Great because the techies in Silicon Valley are giving us powerful new tools for telling stories. Scary because the old ways of telling stories are about to become obsolete, and if we cling to them, we'll be washed away. In the past we've all worked in silos. "Print people" had one way of describing the world. "Video people" had another. But the silos are getting crunched together. It's as if for most of your life you could get by speaking only English, but now you need to learn a bunch of other old languages, and, what's more, you must then master a new language that is evolving out of the DNA of all the old ones.What's scary is when actual journalists surrender so willingly to the notion that improved media technology necessarily entails more advanced values. Actually, I have a friend who does make this case when it comes to medical IT, and I'll stipulate that. My greater concern is for a well-informed public in a complex republic. If it hinges on the Hackosphere as currently constituted, no matter how cool-looking the devices, that we're in big trouble.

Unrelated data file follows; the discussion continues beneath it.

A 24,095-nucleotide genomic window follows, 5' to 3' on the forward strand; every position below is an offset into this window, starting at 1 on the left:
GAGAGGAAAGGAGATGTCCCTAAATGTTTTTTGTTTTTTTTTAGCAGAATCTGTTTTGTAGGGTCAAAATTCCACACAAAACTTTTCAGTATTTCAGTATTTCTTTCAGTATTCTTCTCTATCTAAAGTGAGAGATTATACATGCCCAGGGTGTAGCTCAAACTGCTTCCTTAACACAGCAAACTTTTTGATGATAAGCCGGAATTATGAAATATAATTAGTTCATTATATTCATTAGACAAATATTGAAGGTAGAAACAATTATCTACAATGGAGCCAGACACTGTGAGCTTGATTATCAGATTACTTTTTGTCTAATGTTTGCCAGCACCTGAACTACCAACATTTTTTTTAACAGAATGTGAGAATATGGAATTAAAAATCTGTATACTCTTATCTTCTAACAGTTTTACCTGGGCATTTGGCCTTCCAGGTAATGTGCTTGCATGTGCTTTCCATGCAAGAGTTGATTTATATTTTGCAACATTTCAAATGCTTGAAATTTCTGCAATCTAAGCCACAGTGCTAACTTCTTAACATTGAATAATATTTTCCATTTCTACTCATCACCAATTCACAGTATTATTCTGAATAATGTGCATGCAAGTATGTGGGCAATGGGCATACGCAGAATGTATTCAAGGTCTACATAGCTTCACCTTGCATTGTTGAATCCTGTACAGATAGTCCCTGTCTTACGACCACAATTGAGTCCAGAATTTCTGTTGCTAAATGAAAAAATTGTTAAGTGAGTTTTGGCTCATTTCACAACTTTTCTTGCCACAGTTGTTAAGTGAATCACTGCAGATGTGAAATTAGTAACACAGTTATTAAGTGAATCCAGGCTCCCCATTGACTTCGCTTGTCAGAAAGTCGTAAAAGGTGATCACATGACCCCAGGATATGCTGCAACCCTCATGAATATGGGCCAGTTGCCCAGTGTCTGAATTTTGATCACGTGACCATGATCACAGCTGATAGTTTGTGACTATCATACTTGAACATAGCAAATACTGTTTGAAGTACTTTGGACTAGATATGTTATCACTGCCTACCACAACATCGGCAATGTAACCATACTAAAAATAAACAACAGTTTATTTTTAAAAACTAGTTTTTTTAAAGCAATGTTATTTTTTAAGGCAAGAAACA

The way the most diligent "print people" have of doing their job is called journalism. You interview people in the know, investigate what's going on behind the scenes or under the rug, take your sweet time, and do your best to keep your own ego and preferences our of your copy. "Video people" usually read what print people report, make a few calls of their own, and videotape an interview or two. "Blog people" by and large sit in Starbucks and aggregate and comment on what everyone else is reporting. The shape and size of computer displays don't alter the indispensability of good reporting and well-written, longer-form texts.